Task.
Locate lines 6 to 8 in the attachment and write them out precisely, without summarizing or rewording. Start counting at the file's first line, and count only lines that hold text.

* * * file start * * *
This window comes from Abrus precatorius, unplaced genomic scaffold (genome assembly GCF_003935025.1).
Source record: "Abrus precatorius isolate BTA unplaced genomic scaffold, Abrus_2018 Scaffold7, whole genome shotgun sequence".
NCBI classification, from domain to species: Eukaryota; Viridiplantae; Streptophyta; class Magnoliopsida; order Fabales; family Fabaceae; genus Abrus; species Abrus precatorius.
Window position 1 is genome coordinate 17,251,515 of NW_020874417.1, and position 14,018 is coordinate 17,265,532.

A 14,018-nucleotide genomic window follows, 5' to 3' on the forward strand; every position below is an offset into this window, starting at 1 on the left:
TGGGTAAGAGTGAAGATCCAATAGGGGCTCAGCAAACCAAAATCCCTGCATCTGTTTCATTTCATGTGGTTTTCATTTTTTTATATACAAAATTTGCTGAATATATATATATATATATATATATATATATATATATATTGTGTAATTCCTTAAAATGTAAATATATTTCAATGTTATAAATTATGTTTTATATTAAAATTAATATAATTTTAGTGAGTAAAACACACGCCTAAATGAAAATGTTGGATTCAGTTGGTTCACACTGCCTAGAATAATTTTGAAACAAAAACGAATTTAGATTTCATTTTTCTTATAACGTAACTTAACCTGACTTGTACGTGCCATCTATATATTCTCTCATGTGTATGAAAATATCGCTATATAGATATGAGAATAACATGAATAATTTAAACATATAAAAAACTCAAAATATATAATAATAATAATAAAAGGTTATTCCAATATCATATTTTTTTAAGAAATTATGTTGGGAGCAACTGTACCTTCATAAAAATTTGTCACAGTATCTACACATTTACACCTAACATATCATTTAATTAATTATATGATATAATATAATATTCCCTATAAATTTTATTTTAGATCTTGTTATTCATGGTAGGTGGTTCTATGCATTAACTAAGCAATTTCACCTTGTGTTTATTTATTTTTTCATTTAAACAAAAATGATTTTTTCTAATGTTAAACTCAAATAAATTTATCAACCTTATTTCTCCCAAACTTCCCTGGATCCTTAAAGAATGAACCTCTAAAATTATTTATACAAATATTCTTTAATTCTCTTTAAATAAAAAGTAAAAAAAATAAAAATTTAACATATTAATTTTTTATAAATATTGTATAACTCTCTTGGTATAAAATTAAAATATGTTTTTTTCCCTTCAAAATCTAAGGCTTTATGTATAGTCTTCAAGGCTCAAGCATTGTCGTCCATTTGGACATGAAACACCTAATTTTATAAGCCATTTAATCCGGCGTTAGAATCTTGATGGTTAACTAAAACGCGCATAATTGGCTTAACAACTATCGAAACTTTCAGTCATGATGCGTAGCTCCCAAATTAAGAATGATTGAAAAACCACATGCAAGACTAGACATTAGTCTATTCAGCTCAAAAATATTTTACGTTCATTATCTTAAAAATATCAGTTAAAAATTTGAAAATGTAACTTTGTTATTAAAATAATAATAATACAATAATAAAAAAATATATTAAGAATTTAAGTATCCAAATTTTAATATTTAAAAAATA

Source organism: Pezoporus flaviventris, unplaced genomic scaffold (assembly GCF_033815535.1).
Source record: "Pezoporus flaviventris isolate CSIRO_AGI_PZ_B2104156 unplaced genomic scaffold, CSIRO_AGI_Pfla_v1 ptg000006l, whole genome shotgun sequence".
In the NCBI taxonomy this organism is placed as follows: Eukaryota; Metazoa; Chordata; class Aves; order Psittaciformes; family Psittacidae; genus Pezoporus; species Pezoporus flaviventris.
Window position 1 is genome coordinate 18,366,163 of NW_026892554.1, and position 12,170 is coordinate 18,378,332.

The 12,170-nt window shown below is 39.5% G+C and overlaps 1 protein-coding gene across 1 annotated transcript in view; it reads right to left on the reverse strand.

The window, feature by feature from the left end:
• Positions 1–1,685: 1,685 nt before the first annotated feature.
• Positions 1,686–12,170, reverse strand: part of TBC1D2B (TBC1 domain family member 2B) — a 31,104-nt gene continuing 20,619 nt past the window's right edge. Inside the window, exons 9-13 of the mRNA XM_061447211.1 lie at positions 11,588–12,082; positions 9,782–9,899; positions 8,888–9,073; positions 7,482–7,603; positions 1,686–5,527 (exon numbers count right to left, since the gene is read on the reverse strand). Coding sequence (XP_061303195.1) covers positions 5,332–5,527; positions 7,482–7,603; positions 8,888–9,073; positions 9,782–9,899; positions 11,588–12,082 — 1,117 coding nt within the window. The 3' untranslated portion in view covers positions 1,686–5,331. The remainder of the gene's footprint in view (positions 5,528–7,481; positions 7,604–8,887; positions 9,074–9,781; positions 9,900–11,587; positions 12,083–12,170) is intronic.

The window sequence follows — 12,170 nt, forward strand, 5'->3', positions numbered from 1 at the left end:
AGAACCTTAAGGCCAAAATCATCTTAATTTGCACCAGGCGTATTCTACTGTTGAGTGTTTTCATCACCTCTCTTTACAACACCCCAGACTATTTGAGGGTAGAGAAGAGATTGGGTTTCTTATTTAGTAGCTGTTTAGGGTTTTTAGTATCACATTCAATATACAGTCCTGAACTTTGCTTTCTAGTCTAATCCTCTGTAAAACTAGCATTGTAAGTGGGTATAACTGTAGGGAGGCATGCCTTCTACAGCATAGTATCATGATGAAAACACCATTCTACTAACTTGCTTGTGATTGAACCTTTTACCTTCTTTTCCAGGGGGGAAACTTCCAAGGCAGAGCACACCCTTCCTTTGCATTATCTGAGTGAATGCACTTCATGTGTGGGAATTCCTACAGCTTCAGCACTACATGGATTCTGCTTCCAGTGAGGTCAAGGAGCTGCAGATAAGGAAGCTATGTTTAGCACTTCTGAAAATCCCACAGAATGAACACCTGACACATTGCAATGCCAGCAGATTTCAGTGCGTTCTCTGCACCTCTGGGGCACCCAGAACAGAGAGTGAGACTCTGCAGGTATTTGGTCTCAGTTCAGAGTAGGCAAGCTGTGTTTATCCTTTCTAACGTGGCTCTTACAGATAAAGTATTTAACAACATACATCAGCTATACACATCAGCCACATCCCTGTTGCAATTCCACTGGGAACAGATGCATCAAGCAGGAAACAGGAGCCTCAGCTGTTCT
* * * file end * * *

TGGGTAAGAGTGAAGATCCAATAGGGGCTCAGCAAACCAAAATCCCTGCATCTGTTTCATTTCATGTGGTTTTCATTTTTTTATATACAAAATTTGCTGAATATATATATATATATATATATATATATATATATATATTGTGTAATTCCTTAAAATGTAAATATATTTCAATGTTATAAATTATGTTTTATATTAAAATTAATATAATTTTAGTGAGTAAAACACACGCCTAAATGAAAATGTTGGATTCAGTTGGTTCACACTGCCTAGAATAATTTTGAAACAAAAACGAATTTAGATTTCATTTTTCTTATAACGTAACTTAACCTGACTTGTACGTGCCATCTATATATTCTCTCATGTGTATGAAAATATCGCTATATAGATATGAGAATAACATGAATAATTTAAACATATAAAAAACTCAAAATATATAATAATAATAATAAAAGGTTATTCCAATATCATATTTTTTTAAGAAATTATGTTGGGAGCAACTGTACCTTCATAAAAATTTGTCACAGTATCTACACATTTACACCTAACATATCATTTAATTAATTATATGATATAATATAATATTCCCTATAAATTTTATTTTAGATCTTGTTATTCATGGTAGGTGGTTCTATGCATTAACTAAGCAATTTCACCTTGTGTTTATTTATTTTTTCATTTAAACAAAAATGATTTTTTCTAATGTTAAACTCAAATAAATTTATCAACCTTATTTCTCCCAAACTTCCCTGGATCCTTAAAGAATGAACCTCTAAAATTATTTATACAAATATTCTTTAATTCTCTTTAAATAAAAAGTAAAAAAAATAAAAATTTAACATATTAATTTTTTATAAATATTGTATAACTCTCTTGGTATAAAATTAAAATATGTTTTTTTCCCTTCAAAATCTAAGGCTTTATGTATAGTCTTCAAGGCTCAAGCATTGTCGTCCATTTGGACATGAAACACCTAATTTTATAAGCCATTTAATCCGGCGTTAGAATCTTGATGGTTAACTAAAACGCGCATAATTGGCTTAACAACTATCGAAACTTTCAGTCATGATGCGTAGCTCCCAAATTAAGAATGATTGAAAAACCACATGCAAGACTAGACATTAGTCTATTCAGCTCAAAAATATTTTACGTTCATTATCTTAAAAATATCAGTTAAAAATTTGAAAATGTAACTTTGTTATTAAAATAATAATAATACAATAATAAAAAAATATATTAAGAATTTAAGTATCCAAATTTTAATATTTAAAAAATA

Source organism: Pezoporus flaviventris, unplaced genomic scaffold (assembly GCF_033815535.1).
Source record: "Pezoporus flaviventris isolate CSIRO_AGI_PZ_B2104156 unplaced genomic scaffold, CSIRO_AGI_Pfla_v1 ptg000006l, whole genome shotgun sequence".